The Peripetasma is a legendary tapestry housed at the Great Library in Ilyrium. The tapestry measures 30 meters by 15 meters (approximately 96 ft x 48 ft) and hangs in the atrium of the Great Library. It is famous not only because of its artistic achievements but of its magical ones as well: it is magicked so that many of the subjects move and interact. Because of its value, it is protected with strong magic to ensure that it can be enjoyed for many generations to come.
OriginsThe creation of the Peripetasma is largely a mystery, which is unusual for a piece that is so important to a country. Council, but the Council has no record of the commission. Additionally, the creator(s) of the tapestry is unclear, although it's likely that only the most powerful witches could have created such a masterpiece. Many academics have sought to find the origin of the tapestry, but its first recorded mention makes it clear that the tapestry had already been extant for some years prior.
Recorded historyThe first mention of the tapestry occurs in a history book from the 1250s; in the short mention, the author claims that even with magic, the tapestry took seven years to complete. The author also describes the tapestry as currently hanging in the Magisteria. As mentioned previously, the author makes it clear the tapestry is already at least several years old, although why the author didn't think to mention its origins is curious; perhaps the author didn't know or, as some academics argue, the origin was so well-known at one time that authors didn't think it necessary to record.
ConstructionThe Peripetasma is actually made up of seven individual panels sewn together to create the massive tapestry. As with some large tapestries, the panels were constructed separately and then sewn together as the final step.
StyleThe tapestry is famous for its style; although it appears to have been created at the same time, the styles differ widely. Unusually, the tapestry seems to reflect several various human tapestry styles; at the time, it's likely that the witches took great inspiration from their human counterparts. Much of the tapestry reflects the style of the Middle Ages, although some of the tapestry is done in the style of ancient Rome. Its eclectic styling is another reason for the Peripetasma's fame.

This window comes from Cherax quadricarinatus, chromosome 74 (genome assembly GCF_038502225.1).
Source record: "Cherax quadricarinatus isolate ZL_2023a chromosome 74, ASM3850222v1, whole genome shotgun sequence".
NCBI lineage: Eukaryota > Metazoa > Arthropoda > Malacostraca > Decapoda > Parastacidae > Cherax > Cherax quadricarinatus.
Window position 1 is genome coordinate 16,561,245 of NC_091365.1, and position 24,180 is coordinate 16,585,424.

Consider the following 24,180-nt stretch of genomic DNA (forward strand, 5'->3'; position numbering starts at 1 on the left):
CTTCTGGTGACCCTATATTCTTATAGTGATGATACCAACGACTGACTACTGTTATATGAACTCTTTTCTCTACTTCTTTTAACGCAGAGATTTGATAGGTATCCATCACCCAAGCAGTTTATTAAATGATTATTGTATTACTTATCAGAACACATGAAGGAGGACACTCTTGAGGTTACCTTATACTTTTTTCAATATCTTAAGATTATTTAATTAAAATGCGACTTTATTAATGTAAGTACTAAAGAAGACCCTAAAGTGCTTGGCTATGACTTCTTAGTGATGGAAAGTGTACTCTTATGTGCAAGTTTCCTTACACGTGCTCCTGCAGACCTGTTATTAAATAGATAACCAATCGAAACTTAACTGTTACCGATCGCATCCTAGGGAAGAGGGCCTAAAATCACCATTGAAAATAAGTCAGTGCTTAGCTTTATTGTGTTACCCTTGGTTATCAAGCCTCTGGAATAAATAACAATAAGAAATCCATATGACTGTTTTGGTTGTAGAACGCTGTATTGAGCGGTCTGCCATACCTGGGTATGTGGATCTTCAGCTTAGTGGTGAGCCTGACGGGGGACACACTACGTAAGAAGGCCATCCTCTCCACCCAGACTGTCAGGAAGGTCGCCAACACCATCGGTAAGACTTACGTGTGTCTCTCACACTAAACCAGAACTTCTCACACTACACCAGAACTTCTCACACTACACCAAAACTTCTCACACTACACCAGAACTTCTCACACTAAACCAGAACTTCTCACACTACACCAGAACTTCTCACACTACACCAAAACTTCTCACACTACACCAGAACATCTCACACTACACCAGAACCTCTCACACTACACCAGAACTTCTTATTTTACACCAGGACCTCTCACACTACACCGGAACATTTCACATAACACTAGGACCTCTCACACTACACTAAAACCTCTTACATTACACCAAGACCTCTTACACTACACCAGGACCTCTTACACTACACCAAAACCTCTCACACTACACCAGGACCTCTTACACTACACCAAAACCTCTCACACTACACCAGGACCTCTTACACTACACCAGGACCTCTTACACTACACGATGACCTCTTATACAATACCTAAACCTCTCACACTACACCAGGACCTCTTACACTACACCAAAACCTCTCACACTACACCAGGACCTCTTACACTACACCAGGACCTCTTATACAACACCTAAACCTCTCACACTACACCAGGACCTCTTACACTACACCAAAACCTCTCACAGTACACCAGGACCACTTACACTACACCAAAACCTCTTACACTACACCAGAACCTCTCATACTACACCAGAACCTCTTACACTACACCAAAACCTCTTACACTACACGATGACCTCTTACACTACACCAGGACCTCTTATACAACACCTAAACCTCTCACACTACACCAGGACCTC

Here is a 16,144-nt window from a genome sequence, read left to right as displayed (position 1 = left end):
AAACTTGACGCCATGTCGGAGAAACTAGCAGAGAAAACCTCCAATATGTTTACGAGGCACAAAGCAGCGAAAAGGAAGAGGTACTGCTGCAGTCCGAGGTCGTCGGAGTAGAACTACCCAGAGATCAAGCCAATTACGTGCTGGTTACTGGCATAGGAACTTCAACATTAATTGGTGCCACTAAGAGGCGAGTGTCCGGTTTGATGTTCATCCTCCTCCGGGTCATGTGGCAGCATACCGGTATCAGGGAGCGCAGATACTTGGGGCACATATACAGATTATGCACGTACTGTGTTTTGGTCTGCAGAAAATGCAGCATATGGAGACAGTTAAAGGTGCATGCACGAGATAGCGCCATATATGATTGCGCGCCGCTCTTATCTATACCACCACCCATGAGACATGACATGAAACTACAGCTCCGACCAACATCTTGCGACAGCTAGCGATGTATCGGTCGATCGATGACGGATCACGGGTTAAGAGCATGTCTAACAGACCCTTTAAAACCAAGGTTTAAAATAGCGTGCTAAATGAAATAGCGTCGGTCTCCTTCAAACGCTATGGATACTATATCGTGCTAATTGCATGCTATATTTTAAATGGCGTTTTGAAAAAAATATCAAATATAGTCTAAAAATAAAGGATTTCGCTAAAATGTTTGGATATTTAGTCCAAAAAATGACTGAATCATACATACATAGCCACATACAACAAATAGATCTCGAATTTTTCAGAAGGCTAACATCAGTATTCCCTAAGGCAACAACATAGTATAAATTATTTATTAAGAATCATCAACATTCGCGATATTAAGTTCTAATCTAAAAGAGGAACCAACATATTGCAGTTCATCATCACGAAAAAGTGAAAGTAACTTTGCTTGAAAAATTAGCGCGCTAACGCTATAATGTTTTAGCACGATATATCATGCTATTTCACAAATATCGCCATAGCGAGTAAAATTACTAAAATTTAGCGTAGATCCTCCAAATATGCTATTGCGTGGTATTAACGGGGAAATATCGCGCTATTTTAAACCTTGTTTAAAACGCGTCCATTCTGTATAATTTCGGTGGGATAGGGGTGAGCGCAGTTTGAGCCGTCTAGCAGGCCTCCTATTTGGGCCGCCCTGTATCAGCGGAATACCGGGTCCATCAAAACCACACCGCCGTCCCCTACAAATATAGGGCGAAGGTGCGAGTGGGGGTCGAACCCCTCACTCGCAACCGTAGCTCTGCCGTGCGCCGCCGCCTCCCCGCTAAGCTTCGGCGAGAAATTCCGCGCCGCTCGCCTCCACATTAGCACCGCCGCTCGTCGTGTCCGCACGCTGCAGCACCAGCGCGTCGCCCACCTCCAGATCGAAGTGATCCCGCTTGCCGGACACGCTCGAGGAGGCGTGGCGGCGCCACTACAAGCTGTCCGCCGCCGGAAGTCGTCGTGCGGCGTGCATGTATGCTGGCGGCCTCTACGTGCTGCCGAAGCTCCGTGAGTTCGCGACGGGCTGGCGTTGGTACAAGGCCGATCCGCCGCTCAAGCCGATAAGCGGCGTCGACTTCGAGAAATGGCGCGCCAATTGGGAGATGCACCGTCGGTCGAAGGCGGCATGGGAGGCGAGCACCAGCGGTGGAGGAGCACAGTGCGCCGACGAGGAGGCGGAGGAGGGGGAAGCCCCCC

ContentThere are seven main panels of the Peripetasma.
TextAlong the bottom border of the tapestry is written "Pro omnibus maleficiis huius regionis semper meminerimus," which translates to "For all witches of this country, may we always remember." The rest of the phrase has been removed, and the speculation of what the witches of UBH should remember is lost to history.
- The origin of the tapestry is widely debated. Who commissioned and created it has many theories, but none have been proven correct.
- Most scholars agree that at least one set of panels is missing from the end of the tapestry. Interestingly, the panel (or panels) was cut rather violently from the end, as evidenced by frayed threading and incomplete phrase.
- There are several unidentifiable plants and animals on the tapestry. Whether the animals are extinct or are simply fictional is cause for debate amongst academics.
- The Pars Mortem scene is hotly debated amongst academics. Many witches of the time followed the Old Religion, while this scene seemingly depicts the idea of death from Nova Religio. Whether this was on purpose or simply a symbolic gesture is unclear.
Significancewitches of United Britannia and Hibernia. It is obviously an artistic marvel; not only is the detail extraordinary, but the magic needed to animate the art so precisely is an incredible feat. However, it's not only an artistic achievement but a cultural one as well: it is a symbol that unites all witches of UBH. Because the tapestry includes history, mythology, flora/fauna, and magic, it represents, in many witches' minds, an accurate summation of their culture. In fact, it would be inconceivable to the witches of UBH for a witch to not know, in detail, about this tapestry.
The Peripetasma is one of the supreme artistic achievements of United Britannia and Hibernia. The sheer amount of craftmanship and magic that went into the tapestry's creation is unparalleled. Its enduring survival over the centuries only serves to prove its importance in our country.
--Librarian Sophie Caine in her 1863 book Peripetasma: Art Incarnate